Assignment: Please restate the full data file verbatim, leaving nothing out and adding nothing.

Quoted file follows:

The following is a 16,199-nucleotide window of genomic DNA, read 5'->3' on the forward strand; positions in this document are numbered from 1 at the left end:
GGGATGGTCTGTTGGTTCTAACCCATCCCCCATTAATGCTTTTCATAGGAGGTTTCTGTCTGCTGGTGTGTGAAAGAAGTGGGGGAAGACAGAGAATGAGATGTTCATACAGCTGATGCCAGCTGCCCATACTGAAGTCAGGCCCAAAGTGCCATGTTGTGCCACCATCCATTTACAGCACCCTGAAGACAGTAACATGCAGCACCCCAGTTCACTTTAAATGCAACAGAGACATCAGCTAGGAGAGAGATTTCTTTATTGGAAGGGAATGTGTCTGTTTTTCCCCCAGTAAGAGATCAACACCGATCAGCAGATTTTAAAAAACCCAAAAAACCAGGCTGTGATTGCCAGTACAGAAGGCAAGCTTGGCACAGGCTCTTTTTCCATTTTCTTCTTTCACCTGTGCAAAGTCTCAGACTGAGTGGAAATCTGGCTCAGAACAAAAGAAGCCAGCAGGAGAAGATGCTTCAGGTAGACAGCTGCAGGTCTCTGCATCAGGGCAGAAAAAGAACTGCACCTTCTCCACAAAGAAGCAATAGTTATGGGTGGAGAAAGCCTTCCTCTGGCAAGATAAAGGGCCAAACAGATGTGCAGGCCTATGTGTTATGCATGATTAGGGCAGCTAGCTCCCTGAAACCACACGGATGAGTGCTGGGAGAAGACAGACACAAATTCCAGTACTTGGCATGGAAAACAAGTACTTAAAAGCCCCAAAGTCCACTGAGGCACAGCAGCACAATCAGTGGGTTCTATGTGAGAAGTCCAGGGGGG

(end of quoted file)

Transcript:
The following is a 16,199-nucleotide window of genomic DNA, read 5'->3' on the forward strand; positions in this document are numbered from 1 at the left end:
GGGATGGTCTGTTGGTTCTAACCCATCCCCCATTAATGCTTTTCATAGGAGGTTTCTGTCTGCTGGTGTGTGAAAGAAGTGGGGGAAGACAGAGAATGAGATGTTCATACAGCTGATGCCAGCTGCCCATACTGAAGTCAGGCCCAAAGTGCCATGTTGTGCCACCATCCATTTACAGCACCCTGAAGACAGTAACATGCAGCACCCCAGTTCACTTTAAATGCAACAGAGACATCAGCTAGGAGAGAGATTTCTTTATTGGAAGGGAATGTGTCTGTTTTTCCCCCAGTAAGAGATCAACACCGATCAGCAGATTTTAAAAAACCCAAAAAACCAGGCTGTGATTGCCAGTACAGAAGGCAAGCTTGGCACAGGCTCTTTTTCCATTTTCTTCTTTCACCTGTGCAAAGTCTCAGACTGAGTGGAAATCTGGCTCAGAACAAAAGAAGCCAGCAGGAGAAGATGCTTCAGGTAGACAGCTGCAGGTCTCTGCATCAGGGCAGAAAAAGAACTGCACCTTCTCCACAAAGAAGCAATAGTTATGGGTGGAGAAAGCCTTCCTCTGGCAAGATAAAGGGCCAAACAGATGTGCAGGCCTATGTGTTATGCATGATTAGGGCAGCTAGCTCCCTGAAACCACACGGATGAGTGCTGGGAGAAGACAGACACAAATTCCAGTACTTGGCATGGAAAACAAGTACTTAAAAGCCCCAAAGTCCACTGAGGCACAGCAGCACAATCAGTGGGTTCTATGTGAGAAGTCCAGGGGGG